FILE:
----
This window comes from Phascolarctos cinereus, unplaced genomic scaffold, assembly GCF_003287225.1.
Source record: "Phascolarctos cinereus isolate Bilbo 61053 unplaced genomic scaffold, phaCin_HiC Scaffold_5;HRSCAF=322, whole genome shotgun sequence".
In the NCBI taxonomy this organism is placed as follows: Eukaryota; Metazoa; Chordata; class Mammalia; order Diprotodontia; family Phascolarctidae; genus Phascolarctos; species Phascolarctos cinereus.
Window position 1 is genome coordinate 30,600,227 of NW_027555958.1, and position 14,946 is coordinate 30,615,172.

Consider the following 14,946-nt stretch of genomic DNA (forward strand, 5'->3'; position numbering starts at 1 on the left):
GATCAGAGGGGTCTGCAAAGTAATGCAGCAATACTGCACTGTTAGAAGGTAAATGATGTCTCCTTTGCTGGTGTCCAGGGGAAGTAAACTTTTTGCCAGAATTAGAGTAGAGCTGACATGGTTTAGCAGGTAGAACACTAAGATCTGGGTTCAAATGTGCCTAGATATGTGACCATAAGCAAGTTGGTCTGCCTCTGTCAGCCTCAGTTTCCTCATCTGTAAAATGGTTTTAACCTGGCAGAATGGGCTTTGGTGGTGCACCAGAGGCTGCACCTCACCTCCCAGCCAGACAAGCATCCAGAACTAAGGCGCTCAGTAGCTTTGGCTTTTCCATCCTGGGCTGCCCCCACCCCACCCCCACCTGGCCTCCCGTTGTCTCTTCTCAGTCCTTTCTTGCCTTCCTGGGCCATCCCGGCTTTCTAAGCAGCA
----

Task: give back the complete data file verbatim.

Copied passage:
This window comes from Phascolarctos cinereus, unplaced genomic scaffold, assembly GCF_003287225.1.
Source record: "Phascolarctos cinereus isolate Bilbo 61053 unplaced genomic scaffold, phaCin_HiC Scaffold_5;HRSCAF=322, whole genome shotgun sequence".
In the NCBI taxonomy this organism is placed as follows: Eukaryota; Metazoa; Chordata; class Mammalia; order Diprotodontia; family Phascolarctidae; genus Phascolarctos; species Phascolarctos cinereus.
Window position 1 is genome coordinate 30,600,227 of NW_027555958.1, and position 14,946 is coordinate 30,615,172.

Consider the following 14,946-nt stretch of genomic DNA (forward strand, 5'->3'; position numbering starts at 1 on the left):
GATCAGAGGGGTCTGCAAAGTAATGCAGCAATACTGCACTGTTAGAAGGTAAATGATGTCTCCTTTGCTGGTGTCCAGGGGAAGTAAACTTTTTGCCAGAATTAGAGTAGAGCTGACATGGTTTAGCAGGTAGAACACTAAGATCTGGGTTCAAATGTGCCTAGATATGTGACCATAAGCAAGTTGGTCTGCCTCTGTCAGCCTCAGTTTCCTCATCTGTAAAATGGTTTTAACCTGGCAGAATGGGCTTTGGTGGTGCACCAGAGGCTGCACCTCACCTCCCAGCCAGACAAGCATCCAGAACTAAGGCGCTCAGTAGCTTTGGCTTTTCCATCCTGGGCTGCCCCCACCCCACCCCCACCTGGCCTCCCGTTGTCTCTTCTCAGTCCTTTCTTGCCTTCCTGGGCCATCCCGGCTTTCTAAGCAGCA